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Common Tooth Brushing Mistakes

Orthodontist

Tooth brushing Mistake No.6: “Starting in the Same Place Each Time”

We are all creatures of habit at some time or another. Holding our toothbrushes in the same hand day in day out is no exception. Many of us will use our brush with the very same routine every day, sidling it from one side of our mouth to another. Unless we are pro-active teeth cleaners, we will most likely spend a lot more time on the first minute of the teeth cleaning exercise than the last minute, meaning that the place we start this daily routine in will most likely get more attention than anywhere else in the mouth. This is a dangerous practice to get into. It’s like the pesky mosquito which always knows which part of your flesh you expose on a hot sultry night and makes a beeline for it to get its daily feed.

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Suresmile: A Magic Key to a Perfect Smile

How do Suresmile robots straighten teeth?

There are many patients who are a bit apprehensive about having machines working on their orthodontic appliances rather than the steady hands of an experienced orthodontist. Many orthodontists are turning to the help of a mouse rather than their traditional pliers for more accurate, efficient and comfortable treatments for their patients. Suresmile is a popular digital format that many orthodontists are using to produce orthodontic appliances which are more efficient and comfortable than ever before.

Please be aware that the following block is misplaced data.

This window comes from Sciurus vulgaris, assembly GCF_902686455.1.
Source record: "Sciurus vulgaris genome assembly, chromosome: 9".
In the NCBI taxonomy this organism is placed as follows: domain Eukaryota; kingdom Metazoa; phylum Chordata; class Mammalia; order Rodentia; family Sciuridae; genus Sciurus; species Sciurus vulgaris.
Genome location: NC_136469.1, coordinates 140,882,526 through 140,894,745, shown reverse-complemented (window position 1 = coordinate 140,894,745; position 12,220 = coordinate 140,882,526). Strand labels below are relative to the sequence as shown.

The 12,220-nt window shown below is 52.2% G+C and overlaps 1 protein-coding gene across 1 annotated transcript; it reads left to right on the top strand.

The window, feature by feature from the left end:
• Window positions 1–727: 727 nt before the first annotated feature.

Just as you might receive Lasik eye surgery from a robotic device, the Suresmile system uses computer aided design and manufacturing to perform wire bending tasks and to produce orthodontic appliances in a much more accurate format than any orthodontist could produce using traditional methods. Treatment times are cut by almost 40% because of the sheer accuracy of these devices. To understand more about Suresmile and its process we have included the steps that are needed to produce an orthodontic device using this technology:

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Toothbrushing Mistake No. 5

Orthodontics

Tooth brushing Mistake No.5: “Not Brushing Correctly”